Retinal Vein Occlusion Treatment
Timely treatment can help to maintain vision; however, despite treatment, it is possible to experience permanent damage and some degree of long-term vision loss.
The decision on how best to treat a vein occlusion is based on the location and size of the blockage. Your eye doctor will perform a thorough assessment of your retina and any other relevant health problems. Tests can include imaging scans such as optical coherence tomography, which is useful for visualising the location and degree of macular swelling, and another test called fluorescein angiography, which shows a map of the retinal blood vessels, including areas of leaking fluid or retinal ischaemia.
The first-line treatment for macular edema caused by a retinal vein occlusion is with a therapy called anti-VEGF injections. Anti-VEGF therapy involves intravitreal injection (that is, injected directly into the eyeball) of a drug known as anti-vascular endothelial growth factor, which inhibits the growth of abnormal new blood vessels.
Anti-VEGF injections are also used to treat the swelling of the macula in macular edema.
These injections will often need to be repeated monthly for at least a few months. If required, you may need further injections at regular intervals to maintain the effects of the therapy.
In some cases, laser treatment will be the most appropriate for treating the complications of a retinal vein occlusion.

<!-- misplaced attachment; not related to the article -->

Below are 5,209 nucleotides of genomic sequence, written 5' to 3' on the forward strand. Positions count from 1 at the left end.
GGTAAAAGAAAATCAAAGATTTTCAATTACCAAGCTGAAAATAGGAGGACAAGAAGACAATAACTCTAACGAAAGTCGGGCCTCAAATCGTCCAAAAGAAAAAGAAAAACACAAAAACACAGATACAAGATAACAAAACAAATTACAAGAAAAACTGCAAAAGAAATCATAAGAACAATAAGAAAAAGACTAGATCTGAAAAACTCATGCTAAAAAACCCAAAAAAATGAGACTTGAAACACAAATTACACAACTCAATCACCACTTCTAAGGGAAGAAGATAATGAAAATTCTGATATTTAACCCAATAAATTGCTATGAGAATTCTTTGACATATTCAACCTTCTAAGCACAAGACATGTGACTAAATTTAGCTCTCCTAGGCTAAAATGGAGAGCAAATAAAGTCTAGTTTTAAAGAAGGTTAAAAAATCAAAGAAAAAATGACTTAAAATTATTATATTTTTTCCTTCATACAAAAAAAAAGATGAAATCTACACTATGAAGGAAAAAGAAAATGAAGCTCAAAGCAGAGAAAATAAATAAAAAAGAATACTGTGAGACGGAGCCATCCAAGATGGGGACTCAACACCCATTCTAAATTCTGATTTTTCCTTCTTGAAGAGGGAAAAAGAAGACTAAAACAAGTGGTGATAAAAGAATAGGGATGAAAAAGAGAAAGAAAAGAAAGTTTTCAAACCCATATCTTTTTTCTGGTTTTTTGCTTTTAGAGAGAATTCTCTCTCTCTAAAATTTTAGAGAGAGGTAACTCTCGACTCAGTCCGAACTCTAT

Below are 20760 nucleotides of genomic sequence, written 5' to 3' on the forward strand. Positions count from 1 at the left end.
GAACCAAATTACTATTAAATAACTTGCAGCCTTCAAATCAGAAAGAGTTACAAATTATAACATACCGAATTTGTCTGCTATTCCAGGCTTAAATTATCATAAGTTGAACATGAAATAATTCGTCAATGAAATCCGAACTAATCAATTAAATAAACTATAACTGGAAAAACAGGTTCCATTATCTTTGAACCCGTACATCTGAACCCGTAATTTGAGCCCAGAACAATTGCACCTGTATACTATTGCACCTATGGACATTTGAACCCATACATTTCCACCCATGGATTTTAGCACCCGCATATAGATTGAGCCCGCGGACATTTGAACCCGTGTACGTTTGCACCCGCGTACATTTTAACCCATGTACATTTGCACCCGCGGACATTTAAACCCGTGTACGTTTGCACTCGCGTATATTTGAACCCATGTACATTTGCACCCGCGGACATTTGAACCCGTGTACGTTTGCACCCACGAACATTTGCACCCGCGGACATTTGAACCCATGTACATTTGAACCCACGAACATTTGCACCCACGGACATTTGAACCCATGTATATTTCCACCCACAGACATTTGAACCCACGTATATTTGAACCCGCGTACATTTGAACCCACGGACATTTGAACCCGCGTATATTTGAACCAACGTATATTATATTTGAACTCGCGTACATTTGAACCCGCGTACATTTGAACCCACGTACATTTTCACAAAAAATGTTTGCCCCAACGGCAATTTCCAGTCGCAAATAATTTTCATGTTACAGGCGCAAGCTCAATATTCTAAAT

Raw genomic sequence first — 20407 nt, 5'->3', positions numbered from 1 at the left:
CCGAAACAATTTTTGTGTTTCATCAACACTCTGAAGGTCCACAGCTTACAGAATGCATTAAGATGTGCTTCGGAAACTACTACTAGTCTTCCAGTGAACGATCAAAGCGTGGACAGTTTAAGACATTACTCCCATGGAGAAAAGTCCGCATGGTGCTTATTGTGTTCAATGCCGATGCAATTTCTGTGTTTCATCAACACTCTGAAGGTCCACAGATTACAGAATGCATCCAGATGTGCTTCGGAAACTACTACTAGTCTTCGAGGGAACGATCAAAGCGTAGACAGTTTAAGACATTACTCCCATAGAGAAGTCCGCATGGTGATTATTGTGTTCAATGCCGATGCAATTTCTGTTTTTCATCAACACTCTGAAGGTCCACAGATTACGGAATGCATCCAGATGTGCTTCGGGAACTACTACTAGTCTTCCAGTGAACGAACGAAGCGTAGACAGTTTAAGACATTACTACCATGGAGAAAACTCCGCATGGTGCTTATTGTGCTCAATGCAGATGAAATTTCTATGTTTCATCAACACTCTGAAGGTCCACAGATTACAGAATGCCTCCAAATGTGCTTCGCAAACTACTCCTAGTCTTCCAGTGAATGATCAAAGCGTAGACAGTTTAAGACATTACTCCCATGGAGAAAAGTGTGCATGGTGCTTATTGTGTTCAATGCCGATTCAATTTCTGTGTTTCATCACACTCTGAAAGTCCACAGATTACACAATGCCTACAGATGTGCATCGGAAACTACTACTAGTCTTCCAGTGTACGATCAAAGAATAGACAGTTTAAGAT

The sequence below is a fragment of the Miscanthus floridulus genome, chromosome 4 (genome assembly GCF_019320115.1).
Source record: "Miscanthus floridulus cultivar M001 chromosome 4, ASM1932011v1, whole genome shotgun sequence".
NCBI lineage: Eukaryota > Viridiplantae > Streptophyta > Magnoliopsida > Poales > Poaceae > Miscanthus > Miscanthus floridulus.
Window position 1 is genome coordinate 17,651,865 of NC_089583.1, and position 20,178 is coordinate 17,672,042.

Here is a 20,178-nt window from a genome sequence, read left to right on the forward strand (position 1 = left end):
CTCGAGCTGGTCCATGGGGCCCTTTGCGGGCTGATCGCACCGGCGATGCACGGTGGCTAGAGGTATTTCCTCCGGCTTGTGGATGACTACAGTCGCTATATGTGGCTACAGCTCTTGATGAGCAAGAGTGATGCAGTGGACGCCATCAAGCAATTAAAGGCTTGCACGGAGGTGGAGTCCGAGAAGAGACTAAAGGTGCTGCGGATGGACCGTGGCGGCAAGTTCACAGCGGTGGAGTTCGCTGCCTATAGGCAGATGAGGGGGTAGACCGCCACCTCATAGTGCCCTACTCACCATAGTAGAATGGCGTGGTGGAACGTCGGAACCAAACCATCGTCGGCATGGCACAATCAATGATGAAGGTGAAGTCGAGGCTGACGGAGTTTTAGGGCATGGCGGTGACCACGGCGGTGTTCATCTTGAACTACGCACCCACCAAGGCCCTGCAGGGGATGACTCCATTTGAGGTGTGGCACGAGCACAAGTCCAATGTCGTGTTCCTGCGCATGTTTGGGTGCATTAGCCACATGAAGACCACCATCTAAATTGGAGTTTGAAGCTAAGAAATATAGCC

Focal Laser Therapy
Focal laser therapy involves the use of a laser tool to seal off blood vessels close to the macula to prevent fluid leaking. Essentially, the treated blood vessels are cauterised closed.
Laser surgery can be used if new blood vessels are beginning to develop in the retina due to ischaemia. Using a laser to create tiny burns in the retina reduces its oxygen demand and minimises the trigger to grow extra vessels.
Risk Factors and Prevention
Although it’s not possible to make yourself immune to ever experiencing a retinal vein occlusion, you can minimise your likelihood by understanding and managing your risk factors.
The risk factors for retinal vein occlusion are similar to those for other cardiovascular diseases, such as heart attack and stroke. They include:
- Older age
- High blood pressure (hypertension)
- High cholesterol
- Being overweight
Though you can’t do much about ageing, taking steps to control your other risk factors can help to reduce your risk of vision loss due to retinal vein occlusion.
There is also some suggestion that the contraceptive pill can contribute to an elevated risk of retinal vein occlusion, though this has been rarely reported. Speak to your doctor if you have any concerns.
Note: Any surgical or invasive procedure carries risks. Before proceeding, you should seek a second opinion from an appropriately qualified health practitioner.
Retinal Vein Occlusion.
Retinal vein occlusion.
What is Retinal Vein Occlusion.